It’s no secret that the Twins get credited with “doing the little things right.” Moving runners over, stealing bases, hitting sacrifice flies, playing “small ball,” it’s the MO of professional baseball in the Twin Cities. After all, why wouldn’t the Twins try this? They were in a domed stadium that didn’t give up as many home runs as was originally predicted and it provided only a thin layer of AstroTurf to give any additional friction than what you would get from playing on bare concrete, so turning the field into a pinball machine couldn’t have been a bad idea. Injecting a manager like Tom Kelly only encouraged this style of play even more. Pretty soon, the Minnesota Twins became synonymous with hitting the ball to the opposite field or bunting to move runners up a base (not to mention good defensive teams as well).
If you were a Twins fan this year, you noticed that this was not the same case this year and likely for the past few years as well. Two 30-home run hitters emerged, with one missing almost the last month of the season, along with two others that were just short by 2 (one of these hitters missed the whole first month himself). Stolen bases weren’t as plentiful as the national media would have you believe. Defensive metrics like UZR were showing that the excellent defense the Twins had in years past was no longer existent, yet the Twins were still praised for “doing the little things” when they played on FOX and ESPN, with the addition of power often presented as a side note (unless you were Joe Mauer).
Due to this dramatic build-up, you might have guessed what my main point is by now. As I mentioned in my last post, I had decided to look at some things that do not turn up in box scores or the statistical leaderboards on the main page of the MLB website. I had looked at Baseball Reference and could not find any mention of four things that I was curious about, which greatly surprised me. We look at rates that players get on base, get a hit, give up runs over a full game, avoid errors, and steal bases, but we do not have anything for advancing or scoring baserunners. “But what about RBI???????” RBI is not a rate statistic, which is my point of the previous sentence. Enough jabbering, here we go:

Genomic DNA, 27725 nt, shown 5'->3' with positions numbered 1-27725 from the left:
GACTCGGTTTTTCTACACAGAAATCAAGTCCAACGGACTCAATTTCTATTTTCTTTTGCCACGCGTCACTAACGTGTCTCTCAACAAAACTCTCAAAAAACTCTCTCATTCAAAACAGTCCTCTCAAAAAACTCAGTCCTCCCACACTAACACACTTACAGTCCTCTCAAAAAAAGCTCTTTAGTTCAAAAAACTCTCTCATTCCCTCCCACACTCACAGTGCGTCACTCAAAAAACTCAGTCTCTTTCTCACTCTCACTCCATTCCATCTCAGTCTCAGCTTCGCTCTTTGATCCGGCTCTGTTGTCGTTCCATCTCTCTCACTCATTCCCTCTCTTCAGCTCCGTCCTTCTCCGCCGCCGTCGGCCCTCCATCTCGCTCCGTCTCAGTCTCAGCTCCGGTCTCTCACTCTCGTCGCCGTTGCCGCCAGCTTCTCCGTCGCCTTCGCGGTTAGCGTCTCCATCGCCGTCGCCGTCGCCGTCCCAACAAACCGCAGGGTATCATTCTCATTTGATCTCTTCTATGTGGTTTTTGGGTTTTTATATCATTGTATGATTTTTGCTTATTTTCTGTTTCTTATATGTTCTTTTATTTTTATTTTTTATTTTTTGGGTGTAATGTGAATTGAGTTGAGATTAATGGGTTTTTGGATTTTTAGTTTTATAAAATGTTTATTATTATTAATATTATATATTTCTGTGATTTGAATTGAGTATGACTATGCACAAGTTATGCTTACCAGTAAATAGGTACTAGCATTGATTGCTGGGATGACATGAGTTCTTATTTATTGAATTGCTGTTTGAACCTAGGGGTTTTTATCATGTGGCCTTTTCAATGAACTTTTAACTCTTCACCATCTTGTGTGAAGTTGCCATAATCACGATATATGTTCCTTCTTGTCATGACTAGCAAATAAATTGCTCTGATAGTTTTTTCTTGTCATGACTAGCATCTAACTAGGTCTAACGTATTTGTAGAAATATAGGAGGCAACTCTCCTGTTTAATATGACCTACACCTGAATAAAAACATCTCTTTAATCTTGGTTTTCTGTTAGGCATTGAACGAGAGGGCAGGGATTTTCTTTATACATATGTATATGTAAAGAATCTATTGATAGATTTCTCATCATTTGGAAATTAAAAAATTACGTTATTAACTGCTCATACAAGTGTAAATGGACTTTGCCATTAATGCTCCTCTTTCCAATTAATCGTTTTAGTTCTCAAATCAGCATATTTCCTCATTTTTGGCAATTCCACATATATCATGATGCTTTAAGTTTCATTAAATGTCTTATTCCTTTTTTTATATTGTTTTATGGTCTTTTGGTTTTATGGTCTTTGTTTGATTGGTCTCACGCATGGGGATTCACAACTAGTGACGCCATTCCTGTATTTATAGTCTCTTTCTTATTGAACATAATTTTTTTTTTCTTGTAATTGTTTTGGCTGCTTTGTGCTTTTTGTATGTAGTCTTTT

1. Percentage of runners scored with runners in scoring position: I’m still debating what to shorten the name to, because I feel that simply using something like RS w/ RISP % is far too long. However, since my next statistic is very similar, I might have to keep the “w/ RISP” in the name just to designate the differences between the two. For this, I looked at every situation a Twins hitter had with at least one runner in scoring position and how often that hitter drove in a run, regardless of the outcome. So, even if a hitter grounded into a double play with runners on 1st and 3rd, he was given credit for driving in a run. Unbelievably, Joe Mauer did not lead the Twins in this category last year; it was Delmon Young.
2. Runners scored percentage (RS %):* Basically the same thing as above, except with the addition of the only situation that a hitter can have without batting with the bases empty: a runner on first. This is one of the many things that Mauer led the team in last year.
* Edit: I also mention this at the end of the post. After finishing this post, I noticed on Baseball Reference that this statistic already exists. At BR, this is called baserunners scored percentage, or BRS %.